What Effect Will the Foreign Buyers Tax Have on Vancouver?

Since its introduction in July, the Foreign Buyers Tax has dominated headlines across the province. In an effort to cool Vancouver’s escalating market, Premier Christie Clark brought in the 15% property transfer tax on foreign buyers in Metro Vancouver. This means non-Canadian residents would have to pay an additional $300,000 if they purchased a $2 million property.



According to recent reports, the tax is working. The total value of purchases by foreigners dropped to $17 million for the month of August -- a major decrease from the $2.1 billion over the previous six weeks.

At a recent NAIOP Breakfast Event, we asked our panelists how they felt the tax would affect the future of foreign ownership in Vancouver.

Kevin Meikle

Vice President, Executive Director, Investment Sales & Capital Market at Cushman & Wakefield

“The market needed to be cooled but maybe the tax was too heavy handed – you don't want to cut butter with a chainsaw. The [Foreign Buyers] tax has caused the market to pause, and I think it just normalized the market. Year over year, we were experiencing increases in the market that just didn’t make sense. Since the tax, it’s been back to business as usual. In terms of the commercial market, it’s almost had zero effect.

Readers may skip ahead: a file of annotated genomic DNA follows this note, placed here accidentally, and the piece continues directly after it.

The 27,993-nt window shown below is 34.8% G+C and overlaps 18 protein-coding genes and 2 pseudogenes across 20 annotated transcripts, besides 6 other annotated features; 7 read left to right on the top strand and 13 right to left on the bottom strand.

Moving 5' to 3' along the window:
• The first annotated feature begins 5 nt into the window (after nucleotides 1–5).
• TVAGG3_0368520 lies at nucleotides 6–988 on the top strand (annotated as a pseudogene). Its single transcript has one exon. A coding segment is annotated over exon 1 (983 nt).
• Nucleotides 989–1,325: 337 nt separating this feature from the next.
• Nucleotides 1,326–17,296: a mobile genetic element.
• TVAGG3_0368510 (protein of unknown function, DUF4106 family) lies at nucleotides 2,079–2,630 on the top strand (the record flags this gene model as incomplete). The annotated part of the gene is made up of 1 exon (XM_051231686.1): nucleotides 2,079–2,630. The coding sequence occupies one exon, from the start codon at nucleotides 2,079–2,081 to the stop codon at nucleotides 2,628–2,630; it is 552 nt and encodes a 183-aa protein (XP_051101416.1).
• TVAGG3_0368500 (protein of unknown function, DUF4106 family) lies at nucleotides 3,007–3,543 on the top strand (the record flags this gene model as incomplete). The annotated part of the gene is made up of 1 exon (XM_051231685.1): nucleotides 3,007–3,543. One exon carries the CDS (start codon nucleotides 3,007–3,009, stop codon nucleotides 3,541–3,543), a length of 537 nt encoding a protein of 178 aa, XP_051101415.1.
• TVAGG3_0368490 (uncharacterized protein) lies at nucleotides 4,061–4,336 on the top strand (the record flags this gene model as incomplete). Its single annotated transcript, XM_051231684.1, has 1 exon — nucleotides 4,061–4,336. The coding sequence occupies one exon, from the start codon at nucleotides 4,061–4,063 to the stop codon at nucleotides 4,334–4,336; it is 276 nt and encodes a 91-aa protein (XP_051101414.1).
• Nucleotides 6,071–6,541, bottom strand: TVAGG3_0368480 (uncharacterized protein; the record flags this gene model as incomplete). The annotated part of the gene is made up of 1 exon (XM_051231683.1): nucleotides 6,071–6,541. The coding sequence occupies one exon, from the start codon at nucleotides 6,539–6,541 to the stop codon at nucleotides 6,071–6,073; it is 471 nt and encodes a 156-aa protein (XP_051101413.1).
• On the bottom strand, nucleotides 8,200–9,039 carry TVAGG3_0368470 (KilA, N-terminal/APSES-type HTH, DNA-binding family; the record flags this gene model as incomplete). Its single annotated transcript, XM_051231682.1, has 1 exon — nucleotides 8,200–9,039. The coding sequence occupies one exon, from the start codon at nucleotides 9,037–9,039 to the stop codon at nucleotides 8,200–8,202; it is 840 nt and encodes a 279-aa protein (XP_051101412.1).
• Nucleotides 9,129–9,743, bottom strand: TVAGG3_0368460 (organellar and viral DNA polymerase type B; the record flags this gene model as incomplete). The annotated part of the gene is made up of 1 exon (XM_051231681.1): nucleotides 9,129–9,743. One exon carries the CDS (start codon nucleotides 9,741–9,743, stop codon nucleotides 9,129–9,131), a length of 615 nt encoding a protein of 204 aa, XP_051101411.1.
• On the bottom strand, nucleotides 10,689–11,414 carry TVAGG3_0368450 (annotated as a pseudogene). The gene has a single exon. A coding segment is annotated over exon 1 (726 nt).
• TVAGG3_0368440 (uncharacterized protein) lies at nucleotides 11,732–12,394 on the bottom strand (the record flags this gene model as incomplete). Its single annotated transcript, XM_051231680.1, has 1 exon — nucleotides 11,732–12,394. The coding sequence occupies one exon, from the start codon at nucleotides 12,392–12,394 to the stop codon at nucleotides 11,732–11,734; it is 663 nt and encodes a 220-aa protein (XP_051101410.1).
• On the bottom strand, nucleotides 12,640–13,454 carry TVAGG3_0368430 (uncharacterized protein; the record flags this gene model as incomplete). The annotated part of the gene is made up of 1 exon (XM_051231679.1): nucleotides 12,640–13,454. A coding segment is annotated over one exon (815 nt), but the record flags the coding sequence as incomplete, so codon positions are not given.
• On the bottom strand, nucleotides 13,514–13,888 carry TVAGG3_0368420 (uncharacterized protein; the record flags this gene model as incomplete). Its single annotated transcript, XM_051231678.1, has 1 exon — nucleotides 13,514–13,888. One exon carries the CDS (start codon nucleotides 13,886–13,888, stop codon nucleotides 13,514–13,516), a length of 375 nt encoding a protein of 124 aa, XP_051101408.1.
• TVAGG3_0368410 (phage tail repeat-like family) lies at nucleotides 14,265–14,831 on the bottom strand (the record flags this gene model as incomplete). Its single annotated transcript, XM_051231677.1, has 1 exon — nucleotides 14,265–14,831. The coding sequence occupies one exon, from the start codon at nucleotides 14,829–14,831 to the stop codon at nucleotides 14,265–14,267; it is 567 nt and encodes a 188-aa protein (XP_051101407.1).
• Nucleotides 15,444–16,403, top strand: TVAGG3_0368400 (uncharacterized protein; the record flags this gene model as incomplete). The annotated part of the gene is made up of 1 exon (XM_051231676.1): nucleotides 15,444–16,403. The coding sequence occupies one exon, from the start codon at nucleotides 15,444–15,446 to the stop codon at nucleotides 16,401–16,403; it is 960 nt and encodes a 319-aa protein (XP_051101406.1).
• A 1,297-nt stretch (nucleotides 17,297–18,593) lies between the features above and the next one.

We’ve recently had complete sell-outs in our Vancouver and Burnaby projects, which were completed even after the tax was in placed. This tax will have no impact on the condo and commercial market, and just slowed down million dollar single homes.”

Ashley Powell

Senior Vice President, Head of Transactions, Western U.S. Bentall Kennedy U.S.

“If the intent is to slow down fire breathing market, I wonder if it will have the opposite effect?

Compared to San Francisco, Vancouver’s taxes are on par. What I’ve learned is that taxes don’t drive value.”


Foreseeing little impact on Vancouver’s real estate market is a view shared by others as well. In a Globe and Mail article, reporter Gary Mason shared that offshore investment from China will continue to put their money into cities that have introduced a similar tax, like Australia.

“Simply put, the Chinese feel comfortable here and consequently will continue to buy property here.”

What do you think? Tweet @naiopvancouver and let us know! 

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